Jerusalem District Court Nixes ‘Quiet Prayer’ By Jews On Temple Mount As It ‘Endangers Public Welfare”

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JERUSALEM (VINnews) — Jerusalem District Court judge Aryeh Romanov overturned a decision by the Magistrates Court and prohibited ‘quiet prayer’ by Jews visiting Temple Mount.

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Last week, judge Bilha Yahalom ruled that a restriction order issued against Aryeh Lipo, a regular visitor to Temple Mount who had prayed quietly there on Yom Kippur, was illegal. Yahalom explained that quiet prayer does not constitute a disturbance of the peace. “The petitioner stood at the side with a friend or two. There was no crowd around him and he prayed quietly and I did not find that the religious activities he performed were external and noticeable,” Yahalom explained. Right-wing groups hailed the decision as authorizing such prayers on the Mount.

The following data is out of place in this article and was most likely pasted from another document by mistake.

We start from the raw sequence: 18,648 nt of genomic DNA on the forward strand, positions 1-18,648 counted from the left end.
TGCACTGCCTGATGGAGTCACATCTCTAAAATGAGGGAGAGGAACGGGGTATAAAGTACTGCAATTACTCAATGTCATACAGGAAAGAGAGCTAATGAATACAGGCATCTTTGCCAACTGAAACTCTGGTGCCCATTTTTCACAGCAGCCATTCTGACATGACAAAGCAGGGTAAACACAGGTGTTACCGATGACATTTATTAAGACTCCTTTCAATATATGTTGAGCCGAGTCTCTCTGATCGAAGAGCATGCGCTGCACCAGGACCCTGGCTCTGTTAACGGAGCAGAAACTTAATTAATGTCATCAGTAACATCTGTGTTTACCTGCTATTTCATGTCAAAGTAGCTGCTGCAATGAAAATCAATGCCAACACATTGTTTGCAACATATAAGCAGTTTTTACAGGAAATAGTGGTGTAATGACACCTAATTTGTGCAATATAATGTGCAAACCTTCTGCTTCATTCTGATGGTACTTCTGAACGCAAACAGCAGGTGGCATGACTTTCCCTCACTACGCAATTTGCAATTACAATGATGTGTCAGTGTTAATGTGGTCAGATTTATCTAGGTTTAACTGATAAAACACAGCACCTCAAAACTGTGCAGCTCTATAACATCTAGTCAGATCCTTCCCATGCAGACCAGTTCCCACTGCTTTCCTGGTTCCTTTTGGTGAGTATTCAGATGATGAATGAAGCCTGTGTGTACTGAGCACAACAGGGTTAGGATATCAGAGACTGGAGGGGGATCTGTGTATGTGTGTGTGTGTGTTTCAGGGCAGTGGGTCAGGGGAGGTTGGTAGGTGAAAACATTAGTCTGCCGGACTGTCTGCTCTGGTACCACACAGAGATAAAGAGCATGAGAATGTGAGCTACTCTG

The police were directed by Public Security Minister Omer Bar-Lev to appeal the lower court’s decision to allow quiet prayer,  claiming that such prayer is a ‘change in the status quo which endangers public welfare and could cause friction’.

Romanov accepted the appeal, stating that “in light of the security considerations, the status quo which allows prayer for Jews at the Western Wall and prayer for Arabs on Temple Mount should be upheld.”

Right-wing groups fumed that Bar-Lev, son of former Israeli Chief Of Staff Chaim Bar-Lev, “does not know his role,” since “he continues to curry favor with Aymen Odeh and his friends and is doing everything not to deal with Arab violence and its causes. He has no authority, even if he presumes it, to rescind the historic connection between the Jewish nation and Temple Mount.”

 


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